Mountain Dew: A Quincy invention
It used to mean moonshine, a friend of whiskey. Today, this soft drink satisfies taste buds worldwide. But did you know Mountain Dew originated here in the Tri-States?
Ally Hartman and his brother Barney grew up in Quincy in the early 1900s.
"We were always told that Uncle Ally was the inventor of Mountain Dew. I'm not so sure we really believed that," Chris Scholz said.
Years later, it would come as a shock to Scholz and his family that the tale was, in fact, true about both of his great-uncles.
In the book, Mountain Dew: A History, you'll find this passage next to a photo of Ally Hartman and his family, "100 years from now, when Mountain Dew is the number one drink in the world and someone else follows the history of those bottles, they will know first and foremost that the original Mountain Dew was created by Barney and Ally Hartman."
It was the age of prohibition when Barney and Ally left for Tennessee to become a part of the soda bottling business. Originally, the brothers bottled and distributed Orange Crush. But they also developed their own sodas under the company brand Hartman Beverages.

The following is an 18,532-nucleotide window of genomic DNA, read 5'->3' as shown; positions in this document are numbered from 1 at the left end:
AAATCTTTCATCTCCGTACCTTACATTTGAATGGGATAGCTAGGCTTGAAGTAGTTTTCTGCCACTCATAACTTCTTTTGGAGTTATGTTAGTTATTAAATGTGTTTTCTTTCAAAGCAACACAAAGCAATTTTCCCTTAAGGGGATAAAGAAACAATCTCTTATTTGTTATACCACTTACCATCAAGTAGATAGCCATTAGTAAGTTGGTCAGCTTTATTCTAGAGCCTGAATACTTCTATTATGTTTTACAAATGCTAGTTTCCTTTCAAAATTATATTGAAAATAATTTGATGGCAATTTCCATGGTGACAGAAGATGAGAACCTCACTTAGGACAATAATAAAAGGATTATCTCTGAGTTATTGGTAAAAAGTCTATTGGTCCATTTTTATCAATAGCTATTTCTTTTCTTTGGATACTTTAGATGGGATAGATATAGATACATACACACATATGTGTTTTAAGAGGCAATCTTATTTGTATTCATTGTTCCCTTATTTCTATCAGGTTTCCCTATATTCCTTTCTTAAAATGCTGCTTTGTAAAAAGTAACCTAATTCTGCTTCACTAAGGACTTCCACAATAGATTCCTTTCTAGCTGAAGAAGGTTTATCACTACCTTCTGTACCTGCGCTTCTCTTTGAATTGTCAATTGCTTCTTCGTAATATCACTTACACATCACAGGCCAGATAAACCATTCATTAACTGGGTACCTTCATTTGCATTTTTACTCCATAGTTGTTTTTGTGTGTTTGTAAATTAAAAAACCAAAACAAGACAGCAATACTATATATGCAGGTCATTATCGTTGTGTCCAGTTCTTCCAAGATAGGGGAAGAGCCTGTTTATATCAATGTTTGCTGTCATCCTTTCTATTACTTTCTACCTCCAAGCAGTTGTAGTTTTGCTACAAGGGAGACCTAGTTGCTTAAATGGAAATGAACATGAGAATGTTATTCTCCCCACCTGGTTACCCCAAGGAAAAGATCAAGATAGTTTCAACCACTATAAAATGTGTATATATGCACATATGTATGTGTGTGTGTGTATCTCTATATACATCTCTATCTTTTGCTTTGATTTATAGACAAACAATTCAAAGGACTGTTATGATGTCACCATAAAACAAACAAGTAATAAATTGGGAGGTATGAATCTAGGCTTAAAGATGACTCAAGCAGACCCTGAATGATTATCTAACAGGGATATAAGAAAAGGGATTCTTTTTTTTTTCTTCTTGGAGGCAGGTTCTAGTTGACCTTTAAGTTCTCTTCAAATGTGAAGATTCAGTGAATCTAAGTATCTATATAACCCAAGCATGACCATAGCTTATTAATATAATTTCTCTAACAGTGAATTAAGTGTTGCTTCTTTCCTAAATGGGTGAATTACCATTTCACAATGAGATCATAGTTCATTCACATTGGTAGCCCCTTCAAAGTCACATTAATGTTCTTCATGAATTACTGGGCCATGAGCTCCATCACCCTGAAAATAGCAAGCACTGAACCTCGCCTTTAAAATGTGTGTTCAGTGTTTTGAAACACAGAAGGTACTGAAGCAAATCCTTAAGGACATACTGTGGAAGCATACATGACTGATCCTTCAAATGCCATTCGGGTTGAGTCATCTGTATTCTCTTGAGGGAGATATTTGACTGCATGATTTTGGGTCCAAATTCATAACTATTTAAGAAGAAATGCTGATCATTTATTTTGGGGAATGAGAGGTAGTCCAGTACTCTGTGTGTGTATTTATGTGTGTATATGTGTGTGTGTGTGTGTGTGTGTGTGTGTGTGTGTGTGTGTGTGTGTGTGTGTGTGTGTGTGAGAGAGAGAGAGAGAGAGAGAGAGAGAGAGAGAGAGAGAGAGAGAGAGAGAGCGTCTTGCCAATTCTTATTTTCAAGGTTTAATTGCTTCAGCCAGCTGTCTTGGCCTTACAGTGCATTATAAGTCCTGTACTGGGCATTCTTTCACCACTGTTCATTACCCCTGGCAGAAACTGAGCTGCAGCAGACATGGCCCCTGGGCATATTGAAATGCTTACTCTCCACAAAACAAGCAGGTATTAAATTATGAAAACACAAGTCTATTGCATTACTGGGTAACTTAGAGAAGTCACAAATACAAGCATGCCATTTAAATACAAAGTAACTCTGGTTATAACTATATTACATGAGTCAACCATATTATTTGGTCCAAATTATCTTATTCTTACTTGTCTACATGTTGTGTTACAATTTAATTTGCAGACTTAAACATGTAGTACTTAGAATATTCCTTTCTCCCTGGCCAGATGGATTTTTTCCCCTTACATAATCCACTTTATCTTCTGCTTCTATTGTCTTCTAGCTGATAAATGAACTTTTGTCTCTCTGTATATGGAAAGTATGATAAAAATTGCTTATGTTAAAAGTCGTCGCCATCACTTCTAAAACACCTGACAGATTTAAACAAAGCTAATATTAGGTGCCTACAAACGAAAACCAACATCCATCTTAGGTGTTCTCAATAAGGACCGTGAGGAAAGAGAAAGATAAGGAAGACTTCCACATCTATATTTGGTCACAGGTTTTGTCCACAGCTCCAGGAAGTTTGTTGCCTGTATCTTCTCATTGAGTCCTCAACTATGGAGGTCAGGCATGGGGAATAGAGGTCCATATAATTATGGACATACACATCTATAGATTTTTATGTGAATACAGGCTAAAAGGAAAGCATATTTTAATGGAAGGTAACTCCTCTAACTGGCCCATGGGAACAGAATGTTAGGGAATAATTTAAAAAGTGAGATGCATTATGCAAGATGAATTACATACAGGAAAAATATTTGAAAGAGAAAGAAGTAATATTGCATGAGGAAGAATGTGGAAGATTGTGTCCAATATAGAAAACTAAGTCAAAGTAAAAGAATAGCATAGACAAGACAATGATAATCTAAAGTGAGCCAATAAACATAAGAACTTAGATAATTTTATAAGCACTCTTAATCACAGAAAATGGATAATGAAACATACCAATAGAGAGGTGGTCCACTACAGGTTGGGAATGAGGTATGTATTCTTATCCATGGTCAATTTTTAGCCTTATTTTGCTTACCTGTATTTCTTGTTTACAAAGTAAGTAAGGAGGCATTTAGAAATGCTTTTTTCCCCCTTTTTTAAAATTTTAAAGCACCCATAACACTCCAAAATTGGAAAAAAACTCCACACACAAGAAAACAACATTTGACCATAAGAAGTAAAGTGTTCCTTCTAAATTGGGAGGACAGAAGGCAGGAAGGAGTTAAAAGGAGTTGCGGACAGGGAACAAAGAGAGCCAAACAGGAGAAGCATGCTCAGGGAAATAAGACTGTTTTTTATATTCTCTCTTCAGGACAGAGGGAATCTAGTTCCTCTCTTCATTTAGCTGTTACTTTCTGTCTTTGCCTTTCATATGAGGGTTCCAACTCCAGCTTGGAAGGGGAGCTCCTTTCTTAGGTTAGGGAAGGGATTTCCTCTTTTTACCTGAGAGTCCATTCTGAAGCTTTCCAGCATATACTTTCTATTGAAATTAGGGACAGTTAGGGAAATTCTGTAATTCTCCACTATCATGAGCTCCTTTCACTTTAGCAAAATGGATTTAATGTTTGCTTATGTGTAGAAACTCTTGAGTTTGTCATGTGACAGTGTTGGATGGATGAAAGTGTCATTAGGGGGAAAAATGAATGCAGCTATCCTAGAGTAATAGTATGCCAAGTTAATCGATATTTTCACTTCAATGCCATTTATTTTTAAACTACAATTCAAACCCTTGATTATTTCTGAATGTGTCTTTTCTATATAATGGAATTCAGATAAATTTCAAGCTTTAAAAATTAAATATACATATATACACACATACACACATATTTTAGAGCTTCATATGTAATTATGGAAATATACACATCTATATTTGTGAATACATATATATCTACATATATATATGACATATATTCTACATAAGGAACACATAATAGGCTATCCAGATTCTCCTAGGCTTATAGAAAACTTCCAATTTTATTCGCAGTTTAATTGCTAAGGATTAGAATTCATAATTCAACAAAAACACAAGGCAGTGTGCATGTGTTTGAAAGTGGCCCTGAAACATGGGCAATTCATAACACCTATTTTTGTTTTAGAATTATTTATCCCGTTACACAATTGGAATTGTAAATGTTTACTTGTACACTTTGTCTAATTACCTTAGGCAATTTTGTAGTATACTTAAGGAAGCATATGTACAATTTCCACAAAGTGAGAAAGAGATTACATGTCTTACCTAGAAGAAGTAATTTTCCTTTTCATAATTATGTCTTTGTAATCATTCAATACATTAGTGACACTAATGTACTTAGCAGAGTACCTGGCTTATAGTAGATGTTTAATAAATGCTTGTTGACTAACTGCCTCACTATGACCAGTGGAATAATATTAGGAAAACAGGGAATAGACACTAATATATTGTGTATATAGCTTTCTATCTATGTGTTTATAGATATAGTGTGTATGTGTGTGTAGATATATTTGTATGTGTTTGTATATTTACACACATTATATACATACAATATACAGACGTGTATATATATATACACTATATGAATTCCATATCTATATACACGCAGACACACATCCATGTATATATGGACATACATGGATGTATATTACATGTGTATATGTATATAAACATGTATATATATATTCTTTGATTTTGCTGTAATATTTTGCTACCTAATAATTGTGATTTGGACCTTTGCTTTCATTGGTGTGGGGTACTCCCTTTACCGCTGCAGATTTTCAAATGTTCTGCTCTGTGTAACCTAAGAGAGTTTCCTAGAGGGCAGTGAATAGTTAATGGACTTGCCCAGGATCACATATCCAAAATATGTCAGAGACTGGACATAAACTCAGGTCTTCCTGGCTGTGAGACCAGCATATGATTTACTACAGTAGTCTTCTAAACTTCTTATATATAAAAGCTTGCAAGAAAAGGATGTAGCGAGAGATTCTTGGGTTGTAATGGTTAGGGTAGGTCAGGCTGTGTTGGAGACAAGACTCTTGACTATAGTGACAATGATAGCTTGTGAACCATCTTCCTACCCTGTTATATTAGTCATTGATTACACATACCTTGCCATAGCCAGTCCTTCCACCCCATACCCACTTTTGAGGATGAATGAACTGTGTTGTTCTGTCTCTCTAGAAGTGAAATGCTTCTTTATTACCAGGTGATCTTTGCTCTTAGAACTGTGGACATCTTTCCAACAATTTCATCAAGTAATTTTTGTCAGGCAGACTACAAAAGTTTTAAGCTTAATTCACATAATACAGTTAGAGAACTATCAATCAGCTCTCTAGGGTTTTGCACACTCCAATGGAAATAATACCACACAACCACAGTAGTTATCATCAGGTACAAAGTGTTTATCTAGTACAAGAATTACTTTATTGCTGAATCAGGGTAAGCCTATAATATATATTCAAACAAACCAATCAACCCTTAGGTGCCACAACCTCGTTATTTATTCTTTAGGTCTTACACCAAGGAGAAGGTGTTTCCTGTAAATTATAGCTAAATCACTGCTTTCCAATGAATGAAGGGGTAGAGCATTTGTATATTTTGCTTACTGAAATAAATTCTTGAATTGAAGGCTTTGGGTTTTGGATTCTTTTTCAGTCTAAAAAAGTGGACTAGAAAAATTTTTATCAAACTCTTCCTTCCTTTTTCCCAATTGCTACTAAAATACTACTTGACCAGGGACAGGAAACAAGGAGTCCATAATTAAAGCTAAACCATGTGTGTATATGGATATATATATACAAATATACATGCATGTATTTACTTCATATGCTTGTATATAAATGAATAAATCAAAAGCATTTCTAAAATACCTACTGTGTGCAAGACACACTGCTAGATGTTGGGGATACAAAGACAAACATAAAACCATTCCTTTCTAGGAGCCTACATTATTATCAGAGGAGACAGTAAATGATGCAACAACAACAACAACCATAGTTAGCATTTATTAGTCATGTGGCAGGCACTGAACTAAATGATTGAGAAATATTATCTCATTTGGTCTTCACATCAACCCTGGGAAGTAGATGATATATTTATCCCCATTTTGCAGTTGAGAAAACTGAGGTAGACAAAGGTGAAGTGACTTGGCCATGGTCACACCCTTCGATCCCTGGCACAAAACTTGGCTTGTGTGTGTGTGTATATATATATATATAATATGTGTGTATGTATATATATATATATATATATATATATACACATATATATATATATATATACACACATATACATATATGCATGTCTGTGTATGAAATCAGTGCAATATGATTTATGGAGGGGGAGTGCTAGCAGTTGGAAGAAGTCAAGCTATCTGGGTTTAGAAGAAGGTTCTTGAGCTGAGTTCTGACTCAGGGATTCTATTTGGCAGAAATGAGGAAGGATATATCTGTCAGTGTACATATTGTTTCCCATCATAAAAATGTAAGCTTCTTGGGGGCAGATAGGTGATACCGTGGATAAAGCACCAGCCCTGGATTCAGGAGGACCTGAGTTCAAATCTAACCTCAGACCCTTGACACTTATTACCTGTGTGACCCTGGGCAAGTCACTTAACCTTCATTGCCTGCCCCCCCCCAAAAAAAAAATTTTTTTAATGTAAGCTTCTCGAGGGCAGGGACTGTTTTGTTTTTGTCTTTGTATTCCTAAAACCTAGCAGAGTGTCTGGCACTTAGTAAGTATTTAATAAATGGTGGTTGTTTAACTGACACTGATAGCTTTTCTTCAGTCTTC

"Mountain Dew was a drink that was developed as a mixer with Whiskey. And I think both the Hartman brothers liked to drink whiskey," Hartman said.
The drink became so popular with the Hartman brothers' friends and business associates that they decided to bottle the drink as Ally and Barney's Mountain Dew. The history book documents the official patent application for the famous label submitted in 1948. The duo received their patent in 1953.
"There was an amateur cartoonist that lived close by and they asked him to draw up a funny looking hillbilly character," Scholz said. That hillbilly imagery would stay with the Dew for years to come.
"This Mountain Dew they made was a white soda. It didn't taste exactly like the Mountain Dew we have today. It was the Pepsi Cola Company that added a more citrus flavor to it," Scholz said.
It wasn't until 1955 that
became interested in the Mountain Dew brand. The Hartman brothers eventually sold the rights to the name and the hillbilly imagery to Pepsi Cola in exchange for a lucrative distribution dealership in Knoxville, Tennessee.
"Once it hit the big time with Pepsi Cola, it became a national phenomenon," Scholz said.
Today, Mountain Dew is the number one seller in the Tri-States for
Refreshment Services Pepsi
. The leading Mountain Dew seller is the original, followed by its diet counterpart.